HISTORY OF CHRISTIANITY
Christianity is one of the most significant religions in human history and is one of the most common religions today along with others, including: Islam, Judaism, Hinduism and Buddhism. Christianity is by far the largest religion in the world, holding the most members out of all the others with 2.4 billion believers. This means that nearly one third of the world’s total population is Christian. Also, it is a monotheistic religion, which means that it centers on the idea that the world was created by one god and not a series of gods. However, what is it about Christianity that makes it so popular? How did it become the organization and faith that it is today?
Christianity first emerged from Judaism in the Middle East in the mid-1st century. It began in the century after the death of Jesus Christ of Nazareth, whom the religion is based around. In fact, Christianity is centered on the teachings and life of Christ. Our understanding of the life of Christ today comes from the accounts in the Gospels. These were written by four of the twelve disciples, which were the people who followed Jesus and helped to spread his teachings. These twelve disciples believed him to be what is referred to in Christian ideology as a Messiah, or the chosen prophet talked about in the Old Testament teachings. In the Gospel we learn that Jesus taught people during his life and built a considerable following among the poorest. As part of his teachings, Jesus taught his followers to reject sin and instead follow the code passed down in the Sermon on the Mount. The Sermon on the Mount was a series of teachings on morals found in the Gospel of Matthew. The purpose of Jesus’s teachings was in preparation for Judgement Day when God was said to reward the righteous and condemn the sinners. These teachings and writings later were solidified into a book known today as the Holy Bible. Christ’s following caused anger among some people at the time and ultimately led to his death. The Romans, under pressure from local religious leaders, arrested him and crucified him around 30 CE.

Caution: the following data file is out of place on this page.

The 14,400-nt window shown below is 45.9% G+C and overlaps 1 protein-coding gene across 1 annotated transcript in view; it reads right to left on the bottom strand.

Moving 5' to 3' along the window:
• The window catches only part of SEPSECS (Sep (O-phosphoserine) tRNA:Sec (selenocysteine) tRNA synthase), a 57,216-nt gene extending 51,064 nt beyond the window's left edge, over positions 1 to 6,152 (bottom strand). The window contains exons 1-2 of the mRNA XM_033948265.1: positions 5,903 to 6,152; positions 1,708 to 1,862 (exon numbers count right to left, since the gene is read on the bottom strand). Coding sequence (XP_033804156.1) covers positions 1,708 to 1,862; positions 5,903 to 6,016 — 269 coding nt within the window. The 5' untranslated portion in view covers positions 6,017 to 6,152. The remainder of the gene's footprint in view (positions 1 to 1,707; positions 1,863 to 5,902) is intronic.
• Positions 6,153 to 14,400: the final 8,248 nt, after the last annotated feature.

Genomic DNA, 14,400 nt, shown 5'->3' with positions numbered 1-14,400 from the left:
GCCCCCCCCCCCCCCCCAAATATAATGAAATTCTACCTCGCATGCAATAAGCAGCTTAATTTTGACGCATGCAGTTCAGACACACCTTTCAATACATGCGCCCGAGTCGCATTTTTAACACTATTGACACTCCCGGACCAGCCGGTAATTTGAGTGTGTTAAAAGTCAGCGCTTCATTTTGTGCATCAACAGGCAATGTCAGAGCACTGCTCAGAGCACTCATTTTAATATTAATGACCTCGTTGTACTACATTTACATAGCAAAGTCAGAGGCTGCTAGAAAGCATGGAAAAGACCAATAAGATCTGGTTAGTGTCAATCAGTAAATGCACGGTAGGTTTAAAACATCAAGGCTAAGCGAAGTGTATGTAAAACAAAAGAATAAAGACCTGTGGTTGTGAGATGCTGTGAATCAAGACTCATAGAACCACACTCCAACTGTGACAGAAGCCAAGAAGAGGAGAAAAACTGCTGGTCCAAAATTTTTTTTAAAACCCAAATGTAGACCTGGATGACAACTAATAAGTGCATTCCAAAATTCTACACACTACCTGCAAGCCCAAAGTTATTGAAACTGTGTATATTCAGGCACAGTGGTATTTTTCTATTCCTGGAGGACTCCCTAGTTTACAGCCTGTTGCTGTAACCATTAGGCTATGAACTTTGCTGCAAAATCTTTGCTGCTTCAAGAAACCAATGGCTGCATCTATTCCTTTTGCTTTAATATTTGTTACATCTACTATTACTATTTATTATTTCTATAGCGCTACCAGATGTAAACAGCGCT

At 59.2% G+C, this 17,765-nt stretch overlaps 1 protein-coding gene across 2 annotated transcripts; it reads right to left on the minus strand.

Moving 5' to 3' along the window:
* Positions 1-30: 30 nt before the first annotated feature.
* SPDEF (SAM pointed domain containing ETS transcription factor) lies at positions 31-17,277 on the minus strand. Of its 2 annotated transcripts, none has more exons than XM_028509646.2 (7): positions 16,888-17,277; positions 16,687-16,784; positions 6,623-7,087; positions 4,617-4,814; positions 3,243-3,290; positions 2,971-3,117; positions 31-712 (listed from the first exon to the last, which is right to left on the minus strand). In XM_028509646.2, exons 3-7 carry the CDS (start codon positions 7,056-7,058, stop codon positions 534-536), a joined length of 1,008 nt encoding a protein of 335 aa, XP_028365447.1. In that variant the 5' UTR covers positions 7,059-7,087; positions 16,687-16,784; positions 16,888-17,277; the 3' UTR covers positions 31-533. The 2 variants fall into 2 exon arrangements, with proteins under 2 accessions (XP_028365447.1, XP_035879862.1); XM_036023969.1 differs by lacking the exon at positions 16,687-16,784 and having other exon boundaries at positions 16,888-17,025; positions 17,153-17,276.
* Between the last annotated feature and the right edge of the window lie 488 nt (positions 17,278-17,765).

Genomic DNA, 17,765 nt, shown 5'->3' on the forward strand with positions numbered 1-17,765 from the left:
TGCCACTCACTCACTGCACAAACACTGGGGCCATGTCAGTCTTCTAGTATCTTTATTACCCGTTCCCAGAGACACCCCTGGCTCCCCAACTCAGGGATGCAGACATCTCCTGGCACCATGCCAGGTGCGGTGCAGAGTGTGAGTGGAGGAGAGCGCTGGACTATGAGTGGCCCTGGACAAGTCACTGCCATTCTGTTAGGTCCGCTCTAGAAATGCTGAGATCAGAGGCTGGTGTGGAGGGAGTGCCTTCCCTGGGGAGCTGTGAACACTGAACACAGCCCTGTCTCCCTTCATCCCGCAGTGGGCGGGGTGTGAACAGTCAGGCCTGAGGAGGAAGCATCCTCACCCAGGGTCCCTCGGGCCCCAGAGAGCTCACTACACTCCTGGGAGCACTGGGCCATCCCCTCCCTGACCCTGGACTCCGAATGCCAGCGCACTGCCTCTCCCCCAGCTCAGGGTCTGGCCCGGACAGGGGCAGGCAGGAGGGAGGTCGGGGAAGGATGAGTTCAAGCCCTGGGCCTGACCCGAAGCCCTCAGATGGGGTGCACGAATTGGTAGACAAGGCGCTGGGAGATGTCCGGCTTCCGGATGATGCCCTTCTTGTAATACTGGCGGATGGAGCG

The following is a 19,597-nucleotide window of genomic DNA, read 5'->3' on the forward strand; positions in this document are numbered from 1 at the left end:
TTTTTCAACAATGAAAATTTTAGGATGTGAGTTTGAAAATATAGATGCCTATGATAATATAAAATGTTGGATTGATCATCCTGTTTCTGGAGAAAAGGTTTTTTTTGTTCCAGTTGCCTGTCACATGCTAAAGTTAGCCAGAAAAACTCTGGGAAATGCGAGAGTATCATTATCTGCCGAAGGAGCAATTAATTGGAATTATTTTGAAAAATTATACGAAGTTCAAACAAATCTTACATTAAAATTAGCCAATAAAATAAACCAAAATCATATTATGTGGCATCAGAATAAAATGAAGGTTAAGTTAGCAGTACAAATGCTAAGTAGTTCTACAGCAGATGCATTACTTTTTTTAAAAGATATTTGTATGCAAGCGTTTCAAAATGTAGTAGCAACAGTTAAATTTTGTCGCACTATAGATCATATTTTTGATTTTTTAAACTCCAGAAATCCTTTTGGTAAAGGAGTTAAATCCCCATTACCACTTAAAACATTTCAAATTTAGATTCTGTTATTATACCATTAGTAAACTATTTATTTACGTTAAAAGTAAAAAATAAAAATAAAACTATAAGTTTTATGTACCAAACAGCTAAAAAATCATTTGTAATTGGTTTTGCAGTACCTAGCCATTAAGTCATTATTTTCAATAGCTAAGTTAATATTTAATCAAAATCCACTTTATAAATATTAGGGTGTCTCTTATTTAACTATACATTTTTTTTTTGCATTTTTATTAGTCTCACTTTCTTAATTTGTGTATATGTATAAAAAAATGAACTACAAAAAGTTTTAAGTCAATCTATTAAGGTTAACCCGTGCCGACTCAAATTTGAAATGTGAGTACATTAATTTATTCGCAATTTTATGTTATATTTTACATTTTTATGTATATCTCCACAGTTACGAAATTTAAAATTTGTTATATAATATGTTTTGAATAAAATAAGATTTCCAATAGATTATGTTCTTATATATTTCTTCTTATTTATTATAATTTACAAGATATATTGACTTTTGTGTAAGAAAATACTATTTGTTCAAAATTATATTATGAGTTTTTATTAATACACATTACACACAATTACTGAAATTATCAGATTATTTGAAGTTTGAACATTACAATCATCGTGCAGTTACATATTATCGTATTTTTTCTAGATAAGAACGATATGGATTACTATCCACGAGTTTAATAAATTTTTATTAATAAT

Despite the death of Jesus, Christianity continued to spread throughout the world to many Jewish communities. This was helped in a significant way by a man named Paul the Apostle. He is credited with spreading the word of Christ during the 1st century and helped to establish several churches. He helped by sending letters to many governments at the time (within the Roman Empire) and preached to help convert people to Christianity. It is mainly due to Paul's teachings that Christianity is as big as it is today. He is the main author of 13 of the New Testament's 27 books. Paul's missionary teachings had him walk almost 10,000 miles throughout the Roman Empire over the course of 30 years. He talked often in places like Ephesus, Philippi, Corinth and Athens. While these places prospered, and were wealthy, they were also home to many people that were poor and who suffered. The poor and destitute were the perfect audience for the teachings of Christian religion. This is mainly due to the more relaxed rules it had regarding the older, traditional Jewish laws. As well, Paul taught that it was necessary for followers of Christianity to themselves be messengers of the teachings of Jesus and spread the faith. This was an important factor in the early years of Christianity and remains significant still today. Paul also began teaching that Jesus would one day return for Judgement Day and that the only way to pass the judgment of God was to accept Jesus and his teachings. As such, the teachings of Christianity spread among many different groups of people and would later became the official religion of the Roman Empire.
However, the early history of Christianity in the Roman Empire was one of persecution. For instance, Christian scriptures tell about the persecution of Christian followers by Jewish communities and Roman authorities. For example, Christian’s faced persecution in 46 CE when the Roman Emperor Nero blamed them for the Great Fire of Rome. This continued for a few more centuries until Roman Emperor Constantine I issued an edict of toleration in 313 CE. This formally legalized Christianity in the Roman Empire. At the time, Christianity only made up about 5% of the total Roman population but it grew steadily with official protection from the government and became popular throughout the Roman Empire. The next major event was the Council of Nicaea in 325 CE. The Council was called by Constantine I and led to the first agreed upon Christian doctrine. As a result, Christianity became the most popular religion in the Roman empire by the end of the 4th century. In fact, Christianity became the state church of the Roman Empire with the Edict of Thessalonica in 380 CE, when Emperor Theodosius I made it the Empire's official religion.